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A Legislative Proposal Threatens to Raise Grocery Bills: Unpacking the Implications

In a notable move last week, a group of senators and House members, including prominent figures like Senators Elizabeth Warren and Bernie Sanders, along with Representative Alexandria Ocasio-Cortez, reached out to the Federal Trade Commission (FTC). Their appeal? To encourage the antitrust agency to dust off the Robinson-Patman Act—an anti-price discrimination statute from 1937—and apply its provisions to promote “fair competition” within the food industry. At first glance, the intent seems noble, aimed at leveling the playing field between the giant retail chains and the smaller, independent grocery stores that struggle to negotiate favorable terms with suppliers. However, this push to enforce an old law might inadvertently make your weekly grocery shopping more expensive.

The heart of the matter lies in a recent FTC report, which the legislators referenced to highlight the issue of elevated prices and profits among a handful of grocery chains during and post-pandemic. They suggest that these companies exploited supply chain disruptions to boost their prices unfairly. Yet, the report itself is cautious, clarifying that it doesn’t conclusively indicate antitrust violations or a broad pattern of anticompetitive behavior within the industry. So, could reviving the Robinson-Patman Act truly be the solution to high grocery prices, or might it exacerbate the problem?

Understanding the Robinson-Patman Act is key to grasping the potential consequences of its enforcement. Enacted when the landscape of grocery retail was vastly different, the law aimed to protect smaller businesses from the competitive pressures of larger chains, which could secure exclusive discounts and better trading terms due to their size and market dominance. However, the law focuses on protecting businesses rather than promoting competition or consumer interests. The potential for lawsuits under this act could discourage suppliers and retailers from negotiating deals that ultimately lower prices for consumers.

Moreover, while the act’s enforcement might seem to offer smaller retailers a chance to secure supplies at lower costs, it doesn’t necessarily promise reduced prices across the board. Economic analyses suggest that price differentiation encourages retailers to compete more fiercely, adopting efficient practices or offering promotions that benefit consumers. The majority of Americans, who shop at large retail chains, could find themselves facing higher prices due to increased costs associated with compliance or evasion of the Robinson-Patman Act’s stipulations.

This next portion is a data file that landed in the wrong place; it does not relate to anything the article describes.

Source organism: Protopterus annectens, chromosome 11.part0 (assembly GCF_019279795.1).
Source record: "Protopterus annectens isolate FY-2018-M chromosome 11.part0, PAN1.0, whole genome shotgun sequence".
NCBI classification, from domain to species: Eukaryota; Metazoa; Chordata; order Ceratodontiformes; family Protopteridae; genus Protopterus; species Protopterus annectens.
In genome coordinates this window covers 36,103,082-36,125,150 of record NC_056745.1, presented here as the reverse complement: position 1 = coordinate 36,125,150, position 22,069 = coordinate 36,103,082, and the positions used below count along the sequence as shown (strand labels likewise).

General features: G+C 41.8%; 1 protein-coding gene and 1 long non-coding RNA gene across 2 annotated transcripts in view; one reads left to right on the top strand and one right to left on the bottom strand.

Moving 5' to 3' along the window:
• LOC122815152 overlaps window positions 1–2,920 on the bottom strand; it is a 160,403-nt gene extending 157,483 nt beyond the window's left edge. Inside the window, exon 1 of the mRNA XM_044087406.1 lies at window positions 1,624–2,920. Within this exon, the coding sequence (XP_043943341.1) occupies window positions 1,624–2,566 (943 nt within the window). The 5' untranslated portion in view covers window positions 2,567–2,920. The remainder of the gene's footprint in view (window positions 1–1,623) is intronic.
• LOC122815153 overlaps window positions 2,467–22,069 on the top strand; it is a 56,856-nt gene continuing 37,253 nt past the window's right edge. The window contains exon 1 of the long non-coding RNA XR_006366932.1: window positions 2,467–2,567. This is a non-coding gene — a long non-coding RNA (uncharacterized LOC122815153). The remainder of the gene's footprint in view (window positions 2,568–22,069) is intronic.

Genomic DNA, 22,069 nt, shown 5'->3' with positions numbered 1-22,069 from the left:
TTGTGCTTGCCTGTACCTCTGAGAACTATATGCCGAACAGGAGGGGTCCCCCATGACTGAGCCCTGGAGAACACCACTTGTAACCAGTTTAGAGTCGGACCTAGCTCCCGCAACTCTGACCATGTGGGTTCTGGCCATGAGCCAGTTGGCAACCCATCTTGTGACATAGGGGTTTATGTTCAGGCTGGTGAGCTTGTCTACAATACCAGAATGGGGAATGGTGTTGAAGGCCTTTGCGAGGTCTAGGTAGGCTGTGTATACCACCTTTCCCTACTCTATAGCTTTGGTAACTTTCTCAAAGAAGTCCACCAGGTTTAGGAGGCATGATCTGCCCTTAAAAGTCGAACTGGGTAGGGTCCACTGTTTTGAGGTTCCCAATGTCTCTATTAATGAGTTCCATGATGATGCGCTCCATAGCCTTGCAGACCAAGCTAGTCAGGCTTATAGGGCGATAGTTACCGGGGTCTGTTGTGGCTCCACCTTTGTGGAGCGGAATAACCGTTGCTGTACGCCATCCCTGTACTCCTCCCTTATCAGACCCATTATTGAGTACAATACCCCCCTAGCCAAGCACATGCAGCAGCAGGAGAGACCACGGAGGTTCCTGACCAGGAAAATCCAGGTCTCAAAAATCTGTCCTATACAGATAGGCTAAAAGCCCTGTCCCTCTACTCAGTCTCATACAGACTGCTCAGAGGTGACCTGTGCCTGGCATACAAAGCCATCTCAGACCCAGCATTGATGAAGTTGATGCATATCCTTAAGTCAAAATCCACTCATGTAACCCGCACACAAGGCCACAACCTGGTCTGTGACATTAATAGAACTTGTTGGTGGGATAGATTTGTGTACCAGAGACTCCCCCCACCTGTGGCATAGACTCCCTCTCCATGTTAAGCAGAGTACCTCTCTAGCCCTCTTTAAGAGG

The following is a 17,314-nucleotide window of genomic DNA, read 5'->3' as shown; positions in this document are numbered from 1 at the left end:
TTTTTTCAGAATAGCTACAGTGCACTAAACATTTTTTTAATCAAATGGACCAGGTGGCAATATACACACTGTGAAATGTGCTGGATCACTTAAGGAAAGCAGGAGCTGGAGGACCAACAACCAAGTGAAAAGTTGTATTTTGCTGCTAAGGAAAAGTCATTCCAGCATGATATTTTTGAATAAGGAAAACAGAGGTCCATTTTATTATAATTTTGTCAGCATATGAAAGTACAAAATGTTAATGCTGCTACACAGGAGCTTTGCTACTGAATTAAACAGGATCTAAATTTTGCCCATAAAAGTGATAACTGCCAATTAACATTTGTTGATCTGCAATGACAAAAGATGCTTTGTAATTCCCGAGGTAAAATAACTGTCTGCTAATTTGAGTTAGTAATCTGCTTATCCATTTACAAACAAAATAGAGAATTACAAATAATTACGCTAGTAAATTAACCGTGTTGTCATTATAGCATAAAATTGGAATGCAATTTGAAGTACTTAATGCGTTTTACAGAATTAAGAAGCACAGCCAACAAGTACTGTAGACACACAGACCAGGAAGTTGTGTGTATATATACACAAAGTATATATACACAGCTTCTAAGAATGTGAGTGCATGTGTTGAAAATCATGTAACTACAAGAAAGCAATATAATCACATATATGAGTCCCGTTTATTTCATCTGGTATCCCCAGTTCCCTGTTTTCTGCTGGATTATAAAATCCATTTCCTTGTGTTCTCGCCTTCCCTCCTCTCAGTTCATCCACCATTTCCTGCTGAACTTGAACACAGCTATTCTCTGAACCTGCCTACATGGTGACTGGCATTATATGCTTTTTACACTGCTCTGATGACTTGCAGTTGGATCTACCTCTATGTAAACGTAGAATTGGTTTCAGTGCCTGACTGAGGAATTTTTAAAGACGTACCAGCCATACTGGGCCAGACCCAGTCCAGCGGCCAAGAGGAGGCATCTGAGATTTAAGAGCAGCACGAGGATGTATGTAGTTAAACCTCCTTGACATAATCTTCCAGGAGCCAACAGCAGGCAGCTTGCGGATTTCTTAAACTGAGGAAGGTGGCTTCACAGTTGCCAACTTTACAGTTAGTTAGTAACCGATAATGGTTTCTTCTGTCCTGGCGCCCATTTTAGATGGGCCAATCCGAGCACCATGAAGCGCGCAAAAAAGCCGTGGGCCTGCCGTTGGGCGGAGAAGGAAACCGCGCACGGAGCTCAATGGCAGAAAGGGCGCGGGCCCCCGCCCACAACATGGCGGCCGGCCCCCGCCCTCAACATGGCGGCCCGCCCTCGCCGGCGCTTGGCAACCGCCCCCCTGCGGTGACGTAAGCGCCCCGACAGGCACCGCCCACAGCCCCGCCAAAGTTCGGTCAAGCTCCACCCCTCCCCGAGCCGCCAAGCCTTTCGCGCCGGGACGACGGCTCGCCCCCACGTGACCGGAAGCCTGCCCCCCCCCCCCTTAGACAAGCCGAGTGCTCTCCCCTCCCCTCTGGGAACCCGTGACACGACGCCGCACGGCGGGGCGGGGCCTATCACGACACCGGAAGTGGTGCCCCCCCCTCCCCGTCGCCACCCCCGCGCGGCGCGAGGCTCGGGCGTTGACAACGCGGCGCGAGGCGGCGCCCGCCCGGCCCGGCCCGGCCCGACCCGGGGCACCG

This isn’t just theoretical. The bipartisan Antitrust Modernization Commission in 2007 acknowledged that the rise of larger grocery chains, with their economies of scale, has benefited consumers through lower prices. The commission observed that suppliers often circumvented the act’s provisions by tweaking products slightly to justify price differences, diverting resources that could otherwise improve consumer offerings. Given these considerations, the commission recommended repealing the act, a stance that antitrust enforcement agencies have largely adopted since the 1990s due to its anti-consumer implications.

Ironically, the very small businesses the Robinson-Patman Act seeks to protect could suffer the most from its enforcement. Historical data shows that during periods of active enforcement, many small and medium-sized enterprises bore the brunt of complaints and litigation costs, disproportionately affecting their operations relative to larger firms.

The drive to reinvigorate the Robinson-Patman Act enforcement comes at a time when American consumers and businesses alike grapple with inflation and regulatory burdens. While the intent behind this legislative push may stem from a desire to ensure fair competition and protect consumers, the likely outcome—higher grocery bills for the average American—suggests a need for a more nuanced approach. Addressing the root causes of inflation, such as reckless government spending and regulatory overreach, alongside fostering a competitive market environment, might offer a more effective solution to keeping our grocery bills in check.